We know there are a lot of things that have happened in our society and in Quebec as well where real harm has come to young people by young people. I would like the hon. member to respond to that. A fear exists among young people. There are suicides. I think there is a big connection. Would the hon. member agree?

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4 p.m.


Madeleine Dalphond-Guiral Bloc Laval Centre, QC

Mr. Speaker, the problem of suicide among young people is a serious one. In Quebec we realize it is a fact we cannot avoid.

I will nevertheless point out to my colleague that fear may lie behind the suicide of a young person. It is possible, I am no expert. I simply want to say to him that the society with the highest rate of incarceration is no doubt that of our neighbours to the south, the United States. And yet their crime rate is the highest.

I do not think that incarcerating young people will be a panacea and that, suddenly, because we are putting everyone in jail, we will no longer be afraid. There are real fears. The ones we feel inside us. I think the problem of suicide cannot be treated only by saying “We will make a rigid law, a demanding one, and there will be no more problem”. That is simplistic.

The day the federal government decides to give $67 million back to Quebec, the money could go to helping our young people struggling with deep personal problems. This money could go to helping them, to giving them psychological support in situations that are often difficult.

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4 p.m.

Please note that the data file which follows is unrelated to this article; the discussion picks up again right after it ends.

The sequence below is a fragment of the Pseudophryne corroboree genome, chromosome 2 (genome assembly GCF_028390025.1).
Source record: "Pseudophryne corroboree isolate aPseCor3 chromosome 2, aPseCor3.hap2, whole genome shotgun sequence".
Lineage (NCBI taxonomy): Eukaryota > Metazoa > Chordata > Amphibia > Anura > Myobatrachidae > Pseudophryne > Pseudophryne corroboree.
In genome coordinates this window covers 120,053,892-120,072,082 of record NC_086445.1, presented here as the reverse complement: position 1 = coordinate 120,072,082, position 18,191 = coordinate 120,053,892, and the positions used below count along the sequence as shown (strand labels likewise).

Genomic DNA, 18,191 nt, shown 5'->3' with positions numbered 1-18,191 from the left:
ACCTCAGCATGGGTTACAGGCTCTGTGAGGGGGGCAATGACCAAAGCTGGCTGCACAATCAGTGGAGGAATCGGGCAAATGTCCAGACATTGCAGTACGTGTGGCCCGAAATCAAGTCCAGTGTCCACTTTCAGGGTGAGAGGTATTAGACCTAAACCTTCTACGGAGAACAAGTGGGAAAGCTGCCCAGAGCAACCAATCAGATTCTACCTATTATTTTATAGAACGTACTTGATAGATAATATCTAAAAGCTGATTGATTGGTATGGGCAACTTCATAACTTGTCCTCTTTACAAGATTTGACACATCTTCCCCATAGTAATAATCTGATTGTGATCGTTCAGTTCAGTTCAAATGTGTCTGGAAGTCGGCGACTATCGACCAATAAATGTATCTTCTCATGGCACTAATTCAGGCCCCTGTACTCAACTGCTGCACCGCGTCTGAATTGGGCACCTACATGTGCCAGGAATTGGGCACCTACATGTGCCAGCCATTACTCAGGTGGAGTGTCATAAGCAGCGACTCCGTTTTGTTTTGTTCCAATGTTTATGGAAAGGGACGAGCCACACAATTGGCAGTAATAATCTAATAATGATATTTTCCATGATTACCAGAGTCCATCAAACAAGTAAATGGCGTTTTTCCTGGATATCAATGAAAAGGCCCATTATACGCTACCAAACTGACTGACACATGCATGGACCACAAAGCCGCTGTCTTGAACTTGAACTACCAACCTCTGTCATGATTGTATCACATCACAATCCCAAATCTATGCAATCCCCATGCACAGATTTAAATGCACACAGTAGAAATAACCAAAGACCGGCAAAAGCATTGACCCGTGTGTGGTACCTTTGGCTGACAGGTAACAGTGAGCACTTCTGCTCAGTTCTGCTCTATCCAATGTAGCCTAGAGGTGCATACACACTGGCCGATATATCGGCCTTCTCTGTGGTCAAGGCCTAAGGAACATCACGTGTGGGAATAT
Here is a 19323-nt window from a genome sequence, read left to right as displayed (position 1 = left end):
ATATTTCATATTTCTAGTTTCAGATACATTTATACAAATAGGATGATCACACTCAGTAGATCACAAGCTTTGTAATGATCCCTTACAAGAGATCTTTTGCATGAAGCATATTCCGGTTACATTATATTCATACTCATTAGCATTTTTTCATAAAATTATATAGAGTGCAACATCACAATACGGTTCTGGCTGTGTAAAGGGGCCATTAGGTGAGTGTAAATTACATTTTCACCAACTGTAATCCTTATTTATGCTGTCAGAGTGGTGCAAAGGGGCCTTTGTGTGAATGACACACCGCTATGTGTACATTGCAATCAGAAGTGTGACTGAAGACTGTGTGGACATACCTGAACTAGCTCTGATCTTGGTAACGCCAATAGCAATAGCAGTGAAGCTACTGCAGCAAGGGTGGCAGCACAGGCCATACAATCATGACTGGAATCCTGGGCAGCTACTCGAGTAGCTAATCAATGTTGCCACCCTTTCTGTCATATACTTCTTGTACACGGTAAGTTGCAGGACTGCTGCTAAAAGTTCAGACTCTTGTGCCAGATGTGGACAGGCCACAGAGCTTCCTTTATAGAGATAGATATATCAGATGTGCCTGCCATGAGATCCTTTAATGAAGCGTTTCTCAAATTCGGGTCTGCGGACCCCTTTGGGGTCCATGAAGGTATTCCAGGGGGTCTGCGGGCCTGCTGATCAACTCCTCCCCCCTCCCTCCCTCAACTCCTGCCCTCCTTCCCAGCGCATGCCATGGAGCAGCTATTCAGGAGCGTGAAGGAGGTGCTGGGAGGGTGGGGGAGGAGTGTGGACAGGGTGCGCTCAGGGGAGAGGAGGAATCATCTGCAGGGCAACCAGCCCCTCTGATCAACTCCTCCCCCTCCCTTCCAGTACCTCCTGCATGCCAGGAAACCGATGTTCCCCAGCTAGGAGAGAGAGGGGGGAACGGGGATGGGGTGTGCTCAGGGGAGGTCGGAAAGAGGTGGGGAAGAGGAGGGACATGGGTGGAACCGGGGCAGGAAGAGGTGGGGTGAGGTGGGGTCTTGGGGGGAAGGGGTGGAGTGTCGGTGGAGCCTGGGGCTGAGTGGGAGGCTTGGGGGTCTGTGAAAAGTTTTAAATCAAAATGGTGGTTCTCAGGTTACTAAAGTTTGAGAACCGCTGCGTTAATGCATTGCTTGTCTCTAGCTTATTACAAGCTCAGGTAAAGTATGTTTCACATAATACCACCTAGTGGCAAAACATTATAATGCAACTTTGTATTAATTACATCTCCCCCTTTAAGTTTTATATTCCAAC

Howard Hilstrom Reform Selkirk—Interlake, MB

Mr. Speaker, the idea that Reform's policy on justice is simplistic is absolutely wrong.

I have been putting forward a provision in my home province. This bill continues to make sentences much harsher for juveniles. This bill of course is government legislation. The thing I have been pushing is there needs to be attached to this an education system for youth as to what this bill entails and that would prevent crime.

The hon. member referred to a lot of statistics. My experience has been that Statistics Canada will change the criteria for statistics. There will be provincial changes. Can the member assure me that the statistics she is using and that are being used by all these associations in Quebec are in fact statistics that are used across Canada so that we are comparing apples to apples and not apples to oranges?

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4:05 p.m.


Madeleine Dalphond-Guiral Bloc Laval Centre, QC

Mr. Speaker, as I have already indicated in my speech, the figures I used come from Statistics Canada. It is very clear that in speaking of overall crime rates, we are of course referring to Canada. And in order to state that the youth crime rate is lower in Quebec than in the rest of Canada, we are of necessity still using the same criteria.

This is totally logical, and I believe the people at Statistics Canada to be professional, even if the name of their organization is Statistics Canada. We are capable of recognizing that.

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4:05 p.m.


Steve Mahoney Liberal Mississauga West, ON

Mr. Speaker, I do not know why it is. The member for Wild Rose is not the justice critic, I do not believe. I stand to be corrected but I do not think so. He seems to be the one out in the forefront of Reform policy in this area. I guess it is because he spent many years as a high school principal, which is mind boggling frankly.

I heard the comment on what causes youth suicide. He can correct me if he wants to later on but I heard him use the word fear. That really identifies what the Reform policy is all about in terms of dealing with young people.

I can rather tragically talk with some experience about youth suicide and others. I have experienced it in my family. A very close friend of mine when he was 21 years old committed suicide. He tragically laid down in front of a train.